FIG. 11 illustrates an exemplary embodiment of the structure of a payload 280. A payload 280 is a serialized object and contains unique information that enables the rendezvous 102 to process, sort and queue the payload 280 for the designated destination node. As described above, the payload 280 is created by the payload generator 154 at a particular node 104.

A payload 280 includes a unique payload ID 282, the payload type 284, a list of destination nodes 286, the processor ID 288, the payload key 290 and the topic data 292. The payload ID is unique to the payload 280 and is used by the rendezvous 102 and the nodes 104 to manage and sort the payloads 280. The payload type 284 is typically a topic payload or a single capsule payload. The list of destination nodes 286 includes the nodes that participate in or are related to the information or data included in the payload 280. The processor ID 288 provides the name of the agent that processes the payload. The payload key 290 is a unique, symmetric key used to encrypt and decrypt the payload 280. The topic data 292 (or capsule data) is the data that is included in the payload 280.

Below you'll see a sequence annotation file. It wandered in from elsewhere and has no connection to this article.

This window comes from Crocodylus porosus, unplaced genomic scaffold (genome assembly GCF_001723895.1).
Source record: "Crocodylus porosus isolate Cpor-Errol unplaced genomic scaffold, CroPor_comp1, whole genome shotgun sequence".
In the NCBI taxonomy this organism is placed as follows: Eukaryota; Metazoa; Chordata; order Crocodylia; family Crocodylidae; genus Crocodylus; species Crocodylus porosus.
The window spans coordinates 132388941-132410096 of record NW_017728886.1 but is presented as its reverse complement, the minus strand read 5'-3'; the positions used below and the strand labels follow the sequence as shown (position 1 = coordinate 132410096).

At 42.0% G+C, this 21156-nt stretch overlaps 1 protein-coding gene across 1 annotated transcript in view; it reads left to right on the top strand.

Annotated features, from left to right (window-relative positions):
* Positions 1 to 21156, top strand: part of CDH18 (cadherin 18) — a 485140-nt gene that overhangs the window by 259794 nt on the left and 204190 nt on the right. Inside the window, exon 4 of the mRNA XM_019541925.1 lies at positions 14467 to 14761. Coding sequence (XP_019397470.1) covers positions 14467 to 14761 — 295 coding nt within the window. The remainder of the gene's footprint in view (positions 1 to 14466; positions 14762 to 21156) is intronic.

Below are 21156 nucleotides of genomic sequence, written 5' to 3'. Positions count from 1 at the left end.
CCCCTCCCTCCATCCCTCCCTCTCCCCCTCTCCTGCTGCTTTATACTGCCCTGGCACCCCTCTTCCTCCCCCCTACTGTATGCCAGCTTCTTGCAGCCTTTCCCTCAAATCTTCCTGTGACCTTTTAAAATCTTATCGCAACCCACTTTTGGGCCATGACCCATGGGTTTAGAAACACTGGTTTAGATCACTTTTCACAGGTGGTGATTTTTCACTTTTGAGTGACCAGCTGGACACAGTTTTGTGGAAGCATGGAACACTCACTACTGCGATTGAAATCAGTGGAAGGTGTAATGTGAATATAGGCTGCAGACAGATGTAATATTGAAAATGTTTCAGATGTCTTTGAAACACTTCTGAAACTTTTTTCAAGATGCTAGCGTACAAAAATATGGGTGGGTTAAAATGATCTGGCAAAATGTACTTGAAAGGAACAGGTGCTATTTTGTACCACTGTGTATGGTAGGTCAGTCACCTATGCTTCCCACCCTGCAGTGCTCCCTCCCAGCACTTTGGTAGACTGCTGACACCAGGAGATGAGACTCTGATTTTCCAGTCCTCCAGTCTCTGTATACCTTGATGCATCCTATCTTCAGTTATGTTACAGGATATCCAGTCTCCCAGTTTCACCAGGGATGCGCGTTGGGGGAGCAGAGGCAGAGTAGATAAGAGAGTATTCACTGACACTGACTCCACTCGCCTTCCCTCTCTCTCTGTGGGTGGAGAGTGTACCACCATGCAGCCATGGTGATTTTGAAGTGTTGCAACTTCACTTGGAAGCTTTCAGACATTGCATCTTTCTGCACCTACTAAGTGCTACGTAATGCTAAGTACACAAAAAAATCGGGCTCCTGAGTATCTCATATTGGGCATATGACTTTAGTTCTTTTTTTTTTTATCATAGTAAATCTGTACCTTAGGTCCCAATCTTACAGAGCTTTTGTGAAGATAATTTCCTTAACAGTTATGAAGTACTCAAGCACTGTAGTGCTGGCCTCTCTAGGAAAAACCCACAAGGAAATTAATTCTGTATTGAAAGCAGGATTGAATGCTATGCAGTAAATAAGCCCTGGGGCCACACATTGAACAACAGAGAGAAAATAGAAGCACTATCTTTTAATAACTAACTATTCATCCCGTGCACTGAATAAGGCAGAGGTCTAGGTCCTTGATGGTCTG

A payload 280 may be used to provide new data via a new topic object, or a data update via a topic object update, for example. One example would be the addition of new nodes or participants to an existing topic.

A payload 280 may also consist merely of single capsules in the topic data 292 portion.